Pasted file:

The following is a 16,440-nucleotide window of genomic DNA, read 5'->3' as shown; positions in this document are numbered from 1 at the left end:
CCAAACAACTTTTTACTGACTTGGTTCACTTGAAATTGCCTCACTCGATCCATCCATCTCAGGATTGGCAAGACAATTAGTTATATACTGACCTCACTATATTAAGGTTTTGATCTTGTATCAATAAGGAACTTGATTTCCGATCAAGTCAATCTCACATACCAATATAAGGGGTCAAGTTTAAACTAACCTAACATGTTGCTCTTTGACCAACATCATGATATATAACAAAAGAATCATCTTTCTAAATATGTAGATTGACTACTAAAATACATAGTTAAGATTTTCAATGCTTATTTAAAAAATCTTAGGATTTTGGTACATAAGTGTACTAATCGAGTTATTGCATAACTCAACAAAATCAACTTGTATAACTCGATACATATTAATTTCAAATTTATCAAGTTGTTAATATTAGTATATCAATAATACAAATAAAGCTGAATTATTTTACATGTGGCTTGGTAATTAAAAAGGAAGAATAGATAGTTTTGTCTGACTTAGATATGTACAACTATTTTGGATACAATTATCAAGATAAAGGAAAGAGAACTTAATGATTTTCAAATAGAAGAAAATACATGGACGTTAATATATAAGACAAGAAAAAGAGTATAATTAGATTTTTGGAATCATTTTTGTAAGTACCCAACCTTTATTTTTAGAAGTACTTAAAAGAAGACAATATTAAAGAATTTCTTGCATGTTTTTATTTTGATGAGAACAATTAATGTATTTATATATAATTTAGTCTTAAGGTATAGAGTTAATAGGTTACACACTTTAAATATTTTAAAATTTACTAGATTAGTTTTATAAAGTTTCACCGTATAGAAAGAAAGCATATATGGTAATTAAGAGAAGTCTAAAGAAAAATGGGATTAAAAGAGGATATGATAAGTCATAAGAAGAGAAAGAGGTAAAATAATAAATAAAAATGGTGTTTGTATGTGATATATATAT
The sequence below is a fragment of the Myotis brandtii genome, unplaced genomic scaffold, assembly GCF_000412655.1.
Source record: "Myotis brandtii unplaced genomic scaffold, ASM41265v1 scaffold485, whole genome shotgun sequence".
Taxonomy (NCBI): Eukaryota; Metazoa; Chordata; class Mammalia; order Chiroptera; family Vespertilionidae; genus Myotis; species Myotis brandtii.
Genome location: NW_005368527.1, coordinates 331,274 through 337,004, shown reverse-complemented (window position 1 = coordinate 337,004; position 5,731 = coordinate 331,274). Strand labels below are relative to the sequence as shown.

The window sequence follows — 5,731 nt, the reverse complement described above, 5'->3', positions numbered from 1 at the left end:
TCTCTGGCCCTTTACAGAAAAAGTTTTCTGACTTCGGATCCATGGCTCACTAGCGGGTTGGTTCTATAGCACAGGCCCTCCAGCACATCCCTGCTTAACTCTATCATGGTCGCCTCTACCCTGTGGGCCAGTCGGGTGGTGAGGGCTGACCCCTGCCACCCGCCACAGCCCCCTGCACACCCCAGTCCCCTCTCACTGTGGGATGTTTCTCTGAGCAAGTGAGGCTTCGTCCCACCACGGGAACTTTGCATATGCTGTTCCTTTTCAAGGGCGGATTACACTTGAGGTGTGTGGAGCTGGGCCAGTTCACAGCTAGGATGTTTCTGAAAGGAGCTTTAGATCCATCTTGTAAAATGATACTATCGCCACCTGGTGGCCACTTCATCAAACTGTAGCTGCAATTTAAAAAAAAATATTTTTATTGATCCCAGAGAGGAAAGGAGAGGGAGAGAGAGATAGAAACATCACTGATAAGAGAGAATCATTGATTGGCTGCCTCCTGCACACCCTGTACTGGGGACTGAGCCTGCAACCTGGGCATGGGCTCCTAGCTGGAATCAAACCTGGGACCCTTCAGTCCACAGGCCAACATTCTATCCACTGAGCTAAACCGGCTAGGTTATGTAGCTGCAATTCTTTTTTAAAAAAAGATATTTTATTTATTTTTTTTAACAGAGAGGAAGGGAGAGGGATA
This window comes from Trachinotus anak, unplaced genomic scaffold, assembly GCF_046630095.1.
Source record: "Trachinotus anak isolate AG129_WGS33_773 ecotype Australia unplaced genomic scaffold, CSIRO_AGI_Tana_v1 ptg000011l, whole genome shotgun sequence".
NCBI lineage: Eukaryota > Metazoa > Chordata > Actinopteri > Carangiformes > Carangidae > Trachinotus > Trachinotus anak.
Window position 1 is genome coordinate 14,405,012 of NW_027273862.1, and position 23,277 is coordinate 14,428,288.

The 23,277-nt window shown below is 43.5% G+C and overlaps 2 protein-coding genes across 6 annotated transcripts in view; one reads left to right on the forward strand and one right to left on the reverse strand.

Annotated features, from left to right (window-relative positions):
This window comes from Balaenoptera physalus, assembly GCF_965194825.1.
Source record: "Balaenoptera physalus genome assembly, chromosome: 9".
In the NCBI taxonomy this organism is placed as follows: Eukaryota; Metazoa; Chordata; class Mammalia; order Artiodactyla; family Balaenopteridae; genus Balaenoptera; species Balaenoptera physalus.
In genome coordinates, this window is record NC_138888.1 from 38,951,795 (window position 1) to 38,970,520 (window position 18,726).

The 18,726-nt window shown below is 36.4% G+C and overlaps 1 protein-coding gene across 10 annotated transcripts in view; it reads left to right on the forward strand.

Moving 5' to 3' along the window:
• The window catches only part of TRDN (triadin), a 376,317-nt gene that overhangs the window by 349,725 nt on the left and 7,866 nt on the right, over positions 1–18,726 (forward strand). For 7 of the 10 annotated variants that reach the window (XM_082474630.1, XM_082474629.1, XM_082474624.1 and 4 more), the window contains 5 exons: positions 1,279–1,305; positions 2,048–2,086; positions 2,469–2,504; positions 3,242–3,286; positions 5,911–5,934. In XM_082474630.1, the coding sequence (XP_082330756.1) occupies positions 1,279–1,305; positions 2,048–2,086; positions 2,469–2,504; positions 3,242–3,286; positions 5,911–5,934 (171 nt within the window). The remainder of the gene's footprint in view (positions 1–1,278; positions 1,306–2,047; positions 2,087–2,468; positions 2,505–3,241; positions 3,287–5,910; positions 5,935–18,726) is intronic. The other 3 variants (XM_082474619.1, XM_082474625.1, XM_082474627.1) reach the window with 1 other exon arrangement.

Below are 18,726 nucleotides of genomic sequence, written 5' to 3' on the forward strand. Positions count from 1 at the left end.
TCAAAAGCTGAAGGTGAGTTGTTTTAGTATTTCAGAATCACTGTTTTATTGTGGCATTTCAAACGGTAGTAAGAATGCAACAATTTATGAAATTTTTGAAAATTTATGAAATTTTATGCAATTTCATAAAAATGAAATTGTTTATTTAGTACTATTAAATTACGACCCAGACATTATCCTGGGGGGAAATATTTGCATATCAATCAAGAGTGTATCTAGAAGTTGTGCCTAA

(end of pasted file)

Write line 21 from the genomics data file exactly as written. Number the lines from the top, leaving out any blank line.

• The window catches only part of TRDN (triadin), a 376,317-nt gene that overhangs the window by 349,725 nt on the left and 7,866 nt on the right, over positions 1–18,726 (forward strand). For 7 of the 10 annotated variants that reach the window (XM_082474630.1, XM_082474629.1, XM_082474624.1 and 4 more), the window contains 5 exons: positions 1,279–1,305; positions 2,048–2,086; positions 2,469–2,504; positions 3,242–3,286; positions 5,911–5,934. In XM_082474630.1, the coding sequence (XP_082330756.1) occupies positions 1,279–1,305; positions 2,048–2,086; positions 2,469–2,504; positions 3,242–3,286; positions 5,911–5,934 (171 nt within the window). The remainder of the gene's footprint in view (positions 1–1,278; positions 1,306–2,047; positions 2,087–2,468; positions 2,505–3,241; positions 3,287–5,910; positions 5,935–18,726) is intronic. The other 3 variants (XM_082474619.1, XM_082474625.1, XM_082474627.1) reach the window with 1 other exon arrangement.